In today’s Bible reading, John tells us that Jesus washes the Disciples’ feet. All Twelve Disciples. Including Judas.
This is an Inconvenient Truth about Jesus’ ministry. Jesus knew that Judas would betray Him. And yet, He served him. He washed Judas’ feet in the same way as He washed Simon Peter’s feet. And John the Beloved Disciple’s feet. Jesus knew their hearts completely. And yet, He served them all. Including Judas.
If Jesus knew His Disciples’ hearts completely, and yet washed their feet, then I — not knowing peoples’ hearts — don’t have a place to decide to whom I can/should minister.
And neither do you.
God doesn’t give me the choice of whom I minister to. When I said, “Yes” to Jesus’ call to discipleship, my answer was forever, “Yes”. My call to “The Ministry” is no different.
Jesus said that no student is greater than his master. (John 13:16) If Jesus had a Judas, how could I think that I am above having my own Judas(es)?
Jesus tells us to count the cost to be His disciple. And when I look at what Jesus’ death accomplished for me, what right could I possibly claim to exempt me from “having” to minister to anyone?
When it comes down to it, you really can never say, “No, Lord.” If Jesus is Lord, then the answer must be “Yes.” To answer, “No” is to deny Him as Lord.
Jesus is Lord of all or not Lord at all.
In today’s Bible reading, Jesus tells the Jewish leaders their eternal life is in their Scriptures, yet aren’t humble enough to come to Him, the One the Scriptures point to. (John 5:39-40) He points out that in their search for Truth, they ignore the One Who embodies it. They bury their faces in their scrolls looking for God. He stands right in the midst of them, and they completely miss the Truth by “that much”. Their preconceived conceptions of what God is supposed to be like doesn’t fit with what they hear Jesus saying and doing.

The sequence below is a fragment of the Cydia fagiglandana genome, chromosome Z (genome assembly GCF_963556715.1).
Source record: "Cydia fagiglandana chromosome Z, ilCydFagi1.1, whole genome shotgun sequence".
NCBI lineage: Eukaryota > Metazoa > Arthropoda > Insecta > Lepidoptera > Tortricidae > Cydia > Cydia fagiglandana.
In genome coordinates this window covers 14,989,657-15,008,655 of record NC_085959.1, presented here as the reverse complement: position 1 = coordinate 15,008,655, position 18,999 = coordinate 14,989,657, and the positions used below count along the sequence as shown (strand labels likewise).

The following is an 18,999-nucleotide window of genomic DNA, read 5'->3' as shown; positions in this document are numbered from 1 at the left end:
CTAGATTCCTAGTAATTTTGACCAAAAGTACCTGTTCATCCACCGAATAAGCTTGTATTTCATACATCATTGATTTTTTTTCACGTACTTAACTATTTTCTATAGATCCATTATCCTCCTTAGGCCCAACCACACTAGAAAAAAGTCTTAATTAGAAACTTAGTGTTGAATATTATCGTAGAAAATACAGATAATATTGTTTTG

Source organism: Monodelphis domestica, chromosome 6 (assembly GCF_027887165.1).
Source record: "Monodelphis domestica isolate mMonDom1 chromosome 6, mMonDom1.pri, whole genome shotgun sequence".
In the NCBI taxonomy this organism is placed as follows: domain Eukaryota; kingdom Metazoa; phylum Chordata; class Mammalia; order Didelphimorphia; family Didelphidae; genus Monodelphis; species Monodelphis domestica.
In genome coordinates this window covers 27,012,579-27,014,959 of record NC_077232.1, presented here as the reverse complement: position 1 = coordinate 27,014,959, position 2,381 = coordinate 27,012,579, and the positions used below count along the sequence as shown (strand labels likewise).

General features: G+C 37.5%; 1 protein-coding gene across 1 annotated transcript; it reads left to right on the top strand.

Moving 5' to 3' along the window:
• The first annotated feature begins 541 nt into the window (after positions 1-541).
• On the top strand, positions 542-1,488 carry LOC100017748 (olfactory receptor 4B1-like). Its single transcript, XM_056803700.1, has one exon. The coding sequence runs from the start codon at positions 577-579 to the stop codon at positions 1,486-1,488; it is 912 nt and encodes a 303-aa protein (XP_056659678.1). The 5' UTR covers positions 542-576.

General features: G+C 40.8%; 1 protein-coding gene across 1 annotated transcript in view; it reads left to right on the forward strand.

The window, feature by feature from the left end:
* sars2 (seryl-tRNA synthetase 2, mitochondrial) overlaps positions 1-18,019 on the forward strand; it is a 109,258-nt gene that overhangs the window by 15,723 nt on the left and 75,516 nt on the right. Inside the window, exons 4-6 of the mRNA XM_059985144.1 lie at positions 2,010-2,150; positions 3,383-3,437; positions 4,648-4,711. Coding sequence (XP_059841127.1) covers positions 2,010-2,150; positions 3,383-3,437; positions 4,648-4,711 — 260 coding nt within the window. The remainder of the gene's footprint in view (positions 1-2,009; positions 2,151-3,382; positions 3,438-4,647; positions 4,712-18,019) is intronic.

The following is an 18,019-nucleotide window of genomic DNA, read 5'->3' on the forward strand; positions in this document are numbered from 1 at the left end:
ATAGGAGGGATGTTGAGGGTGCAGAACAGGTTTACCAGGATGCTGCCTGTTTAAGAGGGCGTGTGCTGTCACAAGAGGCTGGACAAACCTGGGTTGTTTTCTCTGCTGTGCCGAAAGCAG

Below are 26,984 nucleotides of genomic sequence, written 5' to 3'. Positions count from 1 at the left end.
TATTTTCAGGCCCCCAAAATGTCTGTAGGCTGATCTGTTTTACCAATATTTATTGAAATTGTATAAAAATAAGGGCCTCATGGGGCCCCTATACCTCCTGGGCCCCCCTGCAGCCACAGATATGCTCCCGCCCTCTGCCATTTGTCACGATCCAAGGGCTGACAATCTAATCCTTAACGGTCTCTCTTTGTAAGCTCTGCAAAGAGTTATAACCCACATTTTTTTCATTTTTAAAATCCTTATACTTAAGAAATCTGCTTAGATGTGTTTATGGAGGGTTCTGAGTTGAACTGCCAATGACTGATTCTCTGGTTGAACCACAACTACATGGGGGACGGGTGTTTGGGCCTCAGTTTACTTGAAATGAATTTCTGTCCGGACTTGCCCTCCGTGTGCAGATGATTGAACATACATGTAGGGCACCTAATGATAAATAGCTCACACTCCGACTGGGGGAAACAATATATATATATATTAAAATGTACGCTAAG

If your Bible has a list of crossreferences, glance through the Gospels. Look at how many references there are to the Old Testament Law, the Prophets, and the Writings, especially the Psalms. Over and over again, we see pages of Scripture pouring out of Jesus’ mouth. When you turn to the letters of Paul and the other Apostles, they are constantly quoting or alluding to Old Testament passages. Why? Because these men knew their Bible (which was the Old Testament). They saw Jesus as the fulfillment of every part of their Bible. Every page of their Bible pointed to Jesus. So why didn’t the Jewish leaders see Jesus in their Bible like the Apostles did? They were blind to the spiritual realities. (2 Corinthians 3:14–15)
Like in yesterday’s devotional and elsewhere this year, there is a tremendous theological truth at play called the Sovereignty of God. God is Sovereign. In other words, He is in control. Of everything. Nothing that happens catches Him off guard. And He is never surprised.
And when it comes to seeing God and hearing His voice in Scripture, unless God moves in a miraculous way, no one will find God, regardless of how much they search and where they search. Colleges, universities — and seminaries — are filled with men and women like the Jewish leaders in Jesus’ day who know their Bible. They study the original languages, archaeology, and history searching for answers. Yet, they have more questions that they have answers. Now, that can be a good thing. But when you refuse to come to Jesus, the Author and Finisher of our Faith, you miss it — you miss everything — by that much.
The heart of the matter is the matter of the heart. God knew how fallen we are. He knew that our hearts are radically corrupt. (Jeremiah 17:9) He knew that if we could seek Him, we wouldn’t. (Psalm 14:1-3) He knew that if we were to know Him at all, He would have to make a way. And He did in Jesus Christ.
That any of us would believe is a testament to the amazing grace and mercy of a relational, self-disclosing, self-revealing God.
If you know Him, it is only because you responded to His invitation. And that you were invited is a testament to the amazing grace and mercy of a relational, self-disclosing, self-revealing God.
Spend a few minutes thanking Him for making Himself known in His Word. Read it. Cherish it. Share it with others.
And ask God to give them eyes to see, too.
Peter closes his first letter in today’s Bible reading. He reminds the elders how they should lead their churches: with humility.
Humility goes a long way in leading people! Humility recognizes accountability to someone else.